We have other information that we will release at a later time, but for now lets look at some of the amazing numbers recorded by Ulmer in the last years of her participation in elite track cycling when she moved her training base to Europe prior to the 2004 Athens Games.

After moving to Europe where the likes of EPO was available from literally hundreds of team doctors Ulmer’s performance went off the richter blowing away the competition and world records.  In fact Ulmer so frequently broke world records that the media were allegedly not informed of her unbelievable form in order that she would not be pressurized.   Yeah right…..lets have all have a beer.

Athletes regular use of a performance enhancing drugs allow their coaches and physicians to “get the usage” just right over time seeing that athlete steadily improve to the point where their achievements are truly categorized as “spectacular”, “awe inspiring”, and “inhuman” etc, and Ulmer’s results reflect the usage of such terms.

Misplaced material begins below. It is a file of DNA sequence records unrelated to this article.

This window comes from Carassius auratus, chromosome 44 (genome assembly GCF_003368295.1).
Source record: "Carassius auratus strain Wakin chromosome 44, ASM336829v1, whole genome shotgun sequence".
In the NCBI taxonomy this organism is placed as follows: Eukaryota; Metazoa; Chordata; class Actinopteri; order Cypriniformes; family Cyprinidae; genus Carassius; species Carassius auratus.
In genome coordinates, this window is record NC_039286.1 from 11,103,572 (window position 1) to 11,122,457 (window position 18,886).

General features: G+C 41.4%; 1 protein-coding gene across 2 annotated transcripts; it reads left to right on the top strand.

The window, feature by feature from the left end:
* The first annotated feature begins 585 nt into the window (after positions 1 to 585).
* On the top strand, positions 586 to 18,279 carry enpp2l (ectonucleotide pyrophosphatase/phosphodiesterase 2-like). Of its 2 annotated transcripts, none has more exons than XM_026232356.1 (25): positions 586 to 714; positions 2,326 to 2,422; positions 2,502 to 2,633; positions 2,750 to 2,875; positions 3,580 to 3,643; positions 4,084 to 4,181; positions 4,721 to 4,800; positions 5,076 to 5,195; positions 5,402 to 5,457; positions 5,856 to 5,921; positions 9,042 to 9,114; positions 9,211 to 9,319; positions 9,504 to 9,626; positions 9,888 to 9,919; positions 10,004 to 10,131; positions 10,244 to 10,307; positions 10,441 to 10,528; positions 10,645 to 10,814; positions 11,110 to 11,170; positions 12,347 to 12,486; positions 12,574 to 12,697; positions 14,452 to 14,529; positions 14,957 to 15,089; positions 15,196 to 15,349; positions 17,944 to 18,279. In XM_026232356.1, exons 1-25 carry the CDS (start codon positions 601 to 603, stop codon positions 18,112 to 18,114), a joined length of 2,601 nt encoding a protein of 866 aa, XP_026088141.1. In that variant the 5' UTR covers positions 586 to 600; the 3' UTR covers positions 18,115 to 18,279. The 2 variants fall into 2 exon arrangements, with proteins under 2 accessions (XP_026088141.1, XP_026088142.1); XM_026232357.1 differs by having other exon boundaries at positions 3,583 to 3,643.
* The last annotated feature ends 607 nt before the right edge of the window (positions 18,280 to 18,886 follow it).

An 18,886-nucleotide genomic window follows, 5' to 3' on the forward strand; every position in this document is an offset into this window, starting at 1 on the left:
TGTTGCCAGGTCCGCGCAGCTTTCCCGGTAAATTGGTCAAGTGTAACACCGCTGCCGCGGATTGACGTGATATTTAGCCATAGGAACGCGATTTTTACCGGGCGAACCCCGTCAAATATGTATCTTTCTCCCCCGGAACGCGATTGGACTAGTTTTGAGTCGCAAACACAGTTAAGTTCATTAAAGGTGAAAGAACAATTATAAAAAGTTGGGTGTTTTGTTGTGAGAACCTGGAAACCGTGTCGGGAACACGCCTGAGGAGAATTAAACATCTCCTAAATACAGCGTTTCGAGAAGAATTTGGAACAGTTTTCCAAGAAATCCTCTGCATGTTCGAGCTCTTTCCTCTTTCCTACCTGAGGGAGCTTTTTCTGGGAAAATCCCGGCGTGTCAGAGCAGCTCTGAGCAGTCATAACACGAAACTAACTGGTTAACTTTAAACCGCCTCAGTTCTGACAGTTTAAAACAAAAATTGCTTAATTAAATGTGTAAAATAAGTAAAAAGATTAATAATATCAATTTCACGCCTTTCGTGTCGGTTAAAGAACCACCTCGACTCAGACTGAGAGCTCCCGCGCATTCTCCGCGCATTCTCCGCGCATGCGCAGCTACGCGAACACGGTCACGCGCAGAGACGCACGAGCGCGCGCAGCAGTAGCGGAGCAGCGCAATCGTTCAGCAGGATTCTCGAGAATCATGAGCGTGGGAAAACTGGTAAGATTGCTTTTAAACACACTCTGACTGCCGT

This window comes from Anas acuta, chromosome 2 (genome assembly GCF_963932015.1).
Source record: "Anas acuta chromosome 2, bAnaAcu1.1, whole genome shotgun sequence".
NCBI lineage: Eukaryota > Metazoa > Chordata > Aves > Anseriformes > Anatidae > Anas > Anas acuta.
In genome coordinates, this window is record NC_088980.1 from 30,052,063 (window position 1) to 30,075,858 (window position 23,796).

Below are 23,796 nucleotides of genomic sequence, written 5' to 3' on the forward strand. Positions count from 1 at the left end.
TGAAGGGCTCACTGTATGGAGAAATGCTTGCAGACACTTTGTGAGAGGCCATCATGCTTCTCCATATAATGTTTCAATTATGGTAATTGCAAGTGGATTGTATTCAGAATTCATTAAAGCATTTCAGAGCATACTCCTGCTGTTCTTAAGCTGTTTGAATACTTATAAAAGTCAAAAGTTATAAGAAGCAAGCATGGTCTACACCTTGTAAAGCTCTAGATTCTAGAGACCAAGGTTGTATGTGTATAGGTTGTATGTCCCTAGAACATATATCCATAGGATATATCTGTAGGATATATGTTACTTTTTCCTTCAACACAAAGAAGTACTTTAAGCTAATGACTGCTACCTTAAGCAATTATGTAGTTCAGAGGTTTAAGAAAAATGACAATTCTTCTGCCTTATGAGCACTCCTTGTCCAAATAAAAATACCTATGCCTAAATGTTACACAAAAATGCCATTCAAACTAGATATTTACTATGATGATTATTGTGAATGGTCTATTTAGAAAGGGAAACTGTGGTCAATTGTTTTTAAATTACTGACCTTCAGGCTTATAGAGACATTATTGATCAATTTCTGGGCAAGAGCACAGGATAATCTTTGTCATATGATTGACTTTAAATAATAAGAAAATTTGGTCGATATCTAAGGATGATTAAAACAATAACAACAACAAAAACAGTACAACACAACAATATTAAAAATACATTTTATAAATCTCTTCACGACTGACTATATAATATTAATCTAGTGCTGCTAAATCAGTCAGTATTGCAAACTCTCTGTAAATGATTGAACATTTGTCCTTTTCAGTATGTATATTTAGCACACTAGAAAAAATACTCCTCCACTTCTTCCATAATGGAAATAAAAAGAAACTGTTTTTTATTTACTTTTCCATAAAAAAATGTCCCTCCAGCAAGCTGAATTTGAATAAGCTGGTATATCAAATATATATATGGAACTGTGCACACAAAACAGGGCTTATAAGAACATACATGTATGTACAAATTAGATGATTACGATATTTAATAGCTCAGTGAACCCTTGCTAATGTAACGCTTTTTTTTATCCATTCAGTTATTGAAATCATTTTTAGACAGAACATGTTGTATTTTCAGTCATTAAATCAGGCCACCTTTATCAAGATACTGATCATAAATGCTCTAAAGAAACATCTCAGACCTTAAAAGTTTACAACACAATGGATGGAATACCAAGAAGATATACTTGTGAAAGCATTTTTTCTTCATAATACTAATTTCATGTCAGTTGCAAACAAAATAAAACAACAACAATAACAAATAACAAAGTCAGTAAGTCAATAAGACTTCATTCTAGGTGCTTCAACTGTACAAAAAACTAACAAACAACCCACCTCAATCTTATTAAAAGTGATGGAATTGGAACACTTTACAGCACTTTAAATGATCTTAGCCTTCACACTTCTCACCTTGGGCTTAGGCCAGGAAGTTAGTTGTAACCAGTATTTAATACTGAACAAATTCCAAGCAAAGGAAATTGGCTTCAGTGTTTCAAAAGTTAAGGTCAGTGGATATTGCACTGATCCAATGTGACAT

Ulmer’s performance at the 2004 Athens Olympics, and throughout that year have a clear and strong indicator that the “golden girl” of New Zealand track cycling was nothing more that a common cheat and a thief of the Gold medal from a cyclist that was not a cheat.

Of course all of those that were in direct competition with Ulmer at the top were also cheats, well at least one of the other cyclists that also broke a world record during competition is, according to our sources, an EPO addict, as was her Olympian cyclist husband, who is another New Zealand Olympic cyclist.  But, more on that in our next posts.

On 27 March 2004 Ulmer set a world record of 3m 30.604s when qualifying for the pursuit at the world championships in Melbourne. Ulmer went to the Athens 2004 Olympics 3000m pursuit and broke the world record in qualifying with 3m 26.4s. She took almost two seconds off that time with 3m 24.537s to win the gold and set a world record. As already stated, while training in Europe, Ulmer had broken the world record more than once, but this was not made public to reduce pressure from the media.  Our source is firm in the belief that Ulmer’s coach and team doctors did not want attention brought on by this “ability” to beat world records at will.